UK aid to Ukraine

A review exploring the full range of UK aid to Ukraine since the February 2022 Russian invasion.

  1. Status: Completed
  2. Published: 30 April 2024
  3. Type: Rapid review
  4. Subject: Country focus, Fragile states, Humanitarian assistance
  5. Assessment: Unrated
  6. Location: Ukraine
  7. Lead commissioner: Sir Hugh Bayley
  8. SDGs covered:Peace, justice and strong institutions

Read the review

Read the annotated bibliography


This review found that the UK has mounted an effective and flexible civilian aid response after the full-scale Russian invasion of Ukraine, but that post-war reconstruction will need careful management.


  • UK aid has been effective and adaptive in responding to the crisis in Ukraine, providing £228 million in bilateral assistance in 2023-24 and £4 billion in loan guarantees over five years.
  • Giving aid to trusted partners enabled fast mobilisation of support, including targeted assistance for vulnerable populations.
  • Large loan guarantees are crucial to help Ukraine carry on functioning as a state, but mean the UK has taken on significant liabilities that could impact the aid budget in future.
  • The international community should improve engagement with local civil society organisations on the ground, who found it hard to access funding.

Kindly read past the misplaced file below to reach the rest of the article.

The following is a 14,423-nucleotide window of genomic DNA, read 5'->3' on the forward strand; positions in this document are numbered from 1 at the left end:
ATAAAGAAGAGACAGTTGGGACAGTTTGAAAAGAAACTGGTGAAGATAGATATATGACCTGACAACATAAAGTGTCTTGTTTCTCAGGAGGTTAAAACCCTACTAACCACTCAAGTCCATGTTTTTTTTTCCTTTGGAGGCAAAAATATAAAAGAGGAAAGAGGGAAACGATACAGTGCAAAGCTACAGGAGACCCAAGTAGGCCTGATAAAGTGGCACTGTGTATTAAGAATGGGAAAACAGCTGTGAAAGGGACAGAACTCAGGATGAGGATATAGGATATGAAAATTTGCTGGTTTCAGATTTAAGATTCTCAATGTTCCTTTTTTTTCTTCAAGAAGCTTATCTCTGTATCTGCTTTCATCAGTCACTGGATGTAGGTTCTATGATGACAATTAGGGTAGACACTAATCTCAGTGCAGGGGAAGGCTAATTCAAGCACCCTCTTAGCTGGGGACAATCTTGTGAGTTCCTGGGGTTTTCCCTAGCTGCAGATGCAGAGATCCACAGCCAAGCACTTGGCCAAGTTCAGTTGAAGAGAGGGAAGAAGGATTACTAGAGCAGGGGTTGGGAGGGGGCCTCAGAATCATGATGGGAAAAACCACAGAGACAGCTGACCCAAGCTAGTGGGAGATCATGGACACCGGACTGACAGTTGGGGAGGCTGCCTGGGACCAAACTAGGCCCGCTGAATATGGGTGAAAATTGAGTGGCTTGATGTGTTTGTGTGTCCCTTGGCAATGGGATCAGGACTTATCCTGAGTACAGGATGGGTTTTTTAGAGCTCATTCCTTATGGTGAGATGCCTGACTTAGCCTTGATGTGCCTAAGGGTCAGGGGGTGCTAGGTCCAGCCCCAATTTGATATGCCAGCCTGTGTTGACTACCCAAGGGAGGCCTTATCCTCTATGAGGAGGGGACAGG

• There are high corruption risks in post-war reconstruction which must be managed appropriately.
  • The UK has used initiatives like the 2023 Ukraine Recovery Conference in London to seek and rally support from other governments and the private sector.


  1. FCDO should intensify its support for localisation of the coordination and delivery of the humanitarian response in Ukraine.
  2. The design of future FCDO programmes should encompass programming options for different scenarios and the ability to adapt quickly when circumstances change.  
  3. FCDO should strengthen its third-party monitoring and audit arrangements in Ukraine by adding specialist capacity to identify and investigate fraud, corruption and diversion risks to UK aid (including guarantees) across the country portfolio.
  4. Based on lessons from other post-conflict settings, FCDO’s new anti-corruption programming should include a focus on helping Ukraine’s independent anti-corruption bodies to identify and manage corruption risks associated with large-scale reconstruction.


Approach publication

7 December 2023

Evidence gathering


Review publication

30 April 2024

Government response

Expected June 2024

Further scrutiny

To be confirmed